St. Petersburg, Russia

Going to St. Petersburg is like stepping into a time machine, then having it crash somewhere between the historical and modern worlds. The grand palaces and lavish gardens are interspersed with neon lights and fast cars.

What I Saw

Hermitage

Hermitage

Created by Catherine the Great as a means to store her growing art collection, the Hermitage is now one of the largest art museums in the world. Comprised of five different buildings, the Hermitage publicly displays only a small portion of it’s three million plus item collection. The largest building is the Winter Palace, once the winter residence to Russian nobility. Highlights of the collection include works by three of the four ninja turtles – primarily 2 paintings by Da Vinci and an unfinished sculpture by Michelangelo.

Canal Cruise

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Though technically this falls under a “what I did” category, a canal cruise through St. Petersburg is a great way to absorb all of the city’s sites. The big city is made small when cruising through the famed canals. Reserve a boat in advance or flag one down on the spot. There a lots of independent operators throughout the city ready and willing to give you a once in a lifetime ride.

Church on Spilled Blood

Church on the Spilled Blood

Officially known as the Cathedral of the Resurrection of Christ, the church was built on the spot where Czar Alexander II was assassinated. The actual spot where he was attacked remains preserved inside, though that’s not the primary draw. Once inside, tourists are bathed in mosaics. All artwork that adorns the ceilings and walls are mosaics depicting various Bible passages and saints. Looted during the Russian revolution, the church also served as a morgue during WWII and a vegetable warehouse.

Future Destinations

  • Peterhof Palace and Garden.  Sometimes called the Russian Versailles, these landmarks are another lesson in Russian opulence. Fountains are scattered throughout the lush gardens and some were constructed with the purpose of sprinkling guests.
  • Return to Hermitage. Like the Louvre, it’s impossible to take in all the artworks at the Hermitage in a day, let alone a 2 hour guided tour. If possible, try and come on an off day to avoid the crowds.

Stockholm, Sweden

Stockholm, Sweden

Hosts to the Nobel Prize, Stockholm offers travelers an opportunity to immerse themselves in modern Swedish culture. Though the city does have it’s fair share of old world charm, many historical buildings were torn down in the 20th century to make way for newer ones. If you’re a history buff, fear not, as there are still some interesting historical tidbits scattered throughout.

What I Saw

Östermalm Food Hall

Östermalm Food Hall

Located near the city center, the Östermalm Food Hall is a must see destination for food lovers. Completed in 1888, this food hall one of the oldest in the world and offers a wide selection of Swedish delicacies. The prices tend to run a bit on the high side, but that’s the fare paid for the quality of the goods sold within. The tour I joined included a tasting at one of the stalls. Pickled herring, salmon, meatballs and local cheeses were included in the offering. Easily, the most popular selection of the group was the tender and slightly tart pickled herring.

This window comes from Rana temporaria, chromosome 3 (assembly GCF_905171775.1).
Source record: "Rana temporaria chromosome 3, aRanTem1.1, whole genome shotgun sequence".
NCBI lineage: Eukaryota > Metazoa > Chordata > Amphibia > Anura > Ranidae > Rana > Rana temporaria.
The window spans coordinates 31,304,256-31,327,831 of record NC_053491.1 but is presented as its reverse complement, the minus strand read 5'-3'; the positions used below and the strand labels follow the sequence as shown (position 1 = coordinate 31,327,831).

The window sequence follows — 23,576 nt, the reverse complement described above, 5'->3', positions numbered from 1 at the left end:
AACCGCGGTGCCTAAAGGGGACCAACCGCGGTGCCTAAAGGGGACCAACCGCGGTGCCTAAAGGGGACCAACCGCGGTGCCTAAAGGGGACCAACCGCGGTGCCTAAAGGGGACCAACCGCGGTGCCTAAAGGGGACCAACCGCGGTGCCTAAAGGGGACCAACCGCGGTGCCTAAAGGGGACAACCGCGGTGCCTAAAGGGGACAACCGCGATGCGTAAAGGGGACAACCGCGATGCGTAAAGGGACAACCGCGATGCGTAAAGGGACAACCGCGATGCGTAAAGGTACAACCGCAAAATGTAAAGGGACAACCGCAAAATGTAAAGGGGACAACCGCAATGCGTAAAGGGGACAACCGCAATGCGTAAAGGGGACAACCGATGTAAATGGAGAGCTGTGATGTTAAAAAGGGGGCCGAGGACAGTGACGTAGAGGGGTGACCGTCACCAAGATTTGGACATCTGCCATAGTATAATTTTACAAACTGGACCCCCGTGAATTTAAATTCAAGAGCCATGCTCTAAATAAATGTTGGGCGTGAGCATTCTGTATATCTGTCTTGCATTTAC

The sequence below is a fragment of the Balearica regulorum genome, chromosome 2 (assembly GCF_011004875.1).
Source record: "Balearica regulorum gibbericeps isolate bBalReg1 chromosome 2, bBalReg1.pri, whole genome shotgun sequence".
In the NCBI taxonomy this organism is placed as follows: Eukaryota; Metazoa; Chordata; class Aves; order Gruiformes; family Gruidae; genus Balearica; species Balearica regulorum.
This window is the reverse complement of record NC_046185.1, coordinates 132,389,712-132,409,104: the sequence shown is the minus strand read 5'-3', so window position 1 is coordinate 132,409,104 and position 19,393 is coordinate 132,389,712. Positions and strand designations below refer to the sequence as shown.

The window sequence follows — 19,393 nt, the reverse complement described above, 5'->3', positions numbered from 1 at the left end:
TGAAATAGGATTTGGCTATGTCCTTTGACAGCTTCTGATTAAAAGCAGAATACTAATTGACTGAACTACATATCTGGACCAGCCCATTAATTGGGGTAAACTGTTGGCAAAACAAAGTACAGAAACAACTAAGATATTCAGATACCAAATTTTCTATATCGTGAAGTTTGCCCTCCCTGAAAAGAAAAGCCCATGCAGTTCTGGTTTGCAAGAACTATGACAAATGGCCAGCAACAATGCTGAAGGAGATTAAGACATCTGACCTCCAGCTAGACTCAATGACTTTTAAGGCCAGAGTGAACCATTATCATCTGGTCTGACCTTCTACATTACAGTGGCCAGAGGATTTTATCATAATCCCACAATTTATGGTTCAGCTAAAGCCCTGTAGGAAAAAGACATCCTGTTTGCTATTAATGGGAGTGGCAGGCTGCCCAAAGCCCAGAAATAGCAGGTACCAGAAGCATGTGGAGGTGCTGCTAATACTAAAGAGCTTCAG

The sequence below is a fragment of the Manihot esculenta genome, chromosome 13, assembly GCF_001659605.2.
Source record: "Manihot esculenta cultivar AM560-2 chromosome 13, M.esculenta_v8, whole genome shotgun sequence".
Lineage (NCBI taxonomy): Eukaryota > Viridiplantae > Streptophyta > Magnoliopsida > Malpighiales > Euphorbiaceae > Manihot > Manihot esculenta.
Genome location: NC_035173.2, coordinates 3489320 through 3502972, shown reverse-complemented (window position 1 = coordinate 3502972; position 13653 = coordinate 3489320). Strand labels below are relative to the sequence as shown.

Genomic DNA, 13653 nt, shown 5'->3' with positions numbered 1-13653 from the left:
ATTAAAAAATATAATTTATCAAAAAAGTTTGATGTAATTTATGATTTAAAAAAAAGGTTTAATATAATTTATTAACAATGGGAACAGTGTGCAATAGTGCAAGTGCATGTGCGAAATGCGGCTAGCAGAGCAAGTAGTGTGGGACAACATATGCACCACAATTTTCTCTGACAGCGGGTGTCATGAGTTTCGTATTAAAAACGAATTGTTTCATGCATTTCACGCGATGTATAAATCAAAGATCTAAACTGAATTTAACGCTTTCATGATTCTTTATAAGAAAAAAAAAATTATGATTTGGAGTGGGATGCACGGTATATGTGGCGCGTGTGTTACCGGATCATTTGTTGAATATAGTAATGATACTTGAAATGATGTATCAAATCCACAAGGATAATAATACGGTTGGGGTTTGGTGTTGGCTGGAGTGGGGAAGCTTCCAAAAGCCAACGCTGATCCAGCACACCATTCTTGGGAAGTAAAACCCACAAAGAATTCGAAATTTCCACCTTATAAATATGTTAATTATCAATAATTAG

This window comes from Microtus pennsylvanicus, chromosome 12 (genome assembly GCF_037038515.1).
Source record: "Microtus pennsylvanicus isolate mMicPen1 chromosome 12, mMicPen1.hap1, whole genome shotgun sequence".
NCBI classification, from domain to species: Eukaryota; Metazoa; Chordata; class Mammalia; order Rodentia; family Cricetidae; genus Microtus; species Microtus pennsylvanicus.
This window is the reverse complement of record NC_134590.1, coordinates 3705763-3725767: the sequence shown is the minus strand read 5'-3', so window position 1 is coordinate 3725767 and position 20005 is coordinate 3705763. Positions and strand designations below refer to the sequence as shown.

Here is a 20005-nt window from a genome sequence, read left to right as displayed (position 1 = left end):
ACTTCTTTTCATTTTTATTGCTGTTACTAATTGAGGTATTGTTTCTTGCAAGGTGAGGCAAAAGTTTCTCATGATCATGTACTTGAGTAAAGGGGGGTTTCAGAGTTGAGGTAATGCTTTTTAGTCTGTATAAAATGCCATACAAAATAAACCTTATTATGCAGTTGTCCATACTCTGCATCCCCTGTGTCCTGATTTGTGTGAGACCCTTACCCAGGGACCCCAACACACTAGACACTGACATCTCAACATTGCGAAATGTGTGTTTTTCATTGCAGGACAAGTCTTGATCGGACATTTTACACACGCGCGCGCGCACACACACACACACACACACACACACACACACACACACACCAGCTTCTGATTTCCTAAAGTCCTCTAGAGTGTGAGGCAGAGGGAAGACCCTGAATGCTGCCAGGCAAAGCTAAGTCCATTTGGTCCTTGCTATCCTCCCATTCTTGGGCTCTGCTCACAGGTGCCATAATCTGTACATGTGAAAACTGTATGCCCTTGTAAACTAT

Waldemarsudde Estate

Waldemarsudde Estate

The residence of Prince Eugen is a must see sight for art lovers and furniture buffs. Though born into royalty, Prince Eugen was never a contender for the throne. In turn, he studied art and became a prolific painter in his time. Paintings of his are scattered throughout the house and in the adjacent gallery. However, the most interesting part of the estate is the preservation of the first floor. The bottom level of the house remains unchanged from the days of Prince Eugen and allows any visitor to transport themselves back to simpler times. Equally entertaining are copies of famous statues scattered throughout the gardens.

Future Destinations

One of the problems of going on a tour is the inability to wander around cities at your own pace. While we did stroll around the city as part of the tour, the only museum we went into was the Waldemarsudde Estate. Stockholm has more sights to be seen and visitors should allot themselves more than a day to see them all.

  • Nobel Prize Museum: Offers guided tours throughout the day. Exhibits focus on past winners and their contributions.
  • City Hall: The annual Nobel Prize banquet takes place here. Short of being invited, the cellar restaurant offers the previous year’s menu for visitors. A guided tour of the building is also available.

My First Trip to Europe

Hello! The following is a guest post by Neotera sharing her experiences for her first European adventure. Enjoy!

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Prior to traveling to Europe for the first time, I read dozens of travel articles online and interviewed my friends about their experiences. I also selected touristy cities to make planning easier – London, Paris, Venice, Florence, Cinque Terre, and Rome.  Here are some takeaways from my experience.

Transportation & Getting Around

Transportation

Pay attention to the airport locations of domestic airlines

I chose easyJet over Ryanair for my trip as it flies through major airports such as Paris Charles de Gaulle (CDG) and Venice Marco Polo (VCE).  For these cities, Ryanair flies out of airports that are somewhat far from where you probably want to be (48 miles from CDG and 20 miles from VCE!).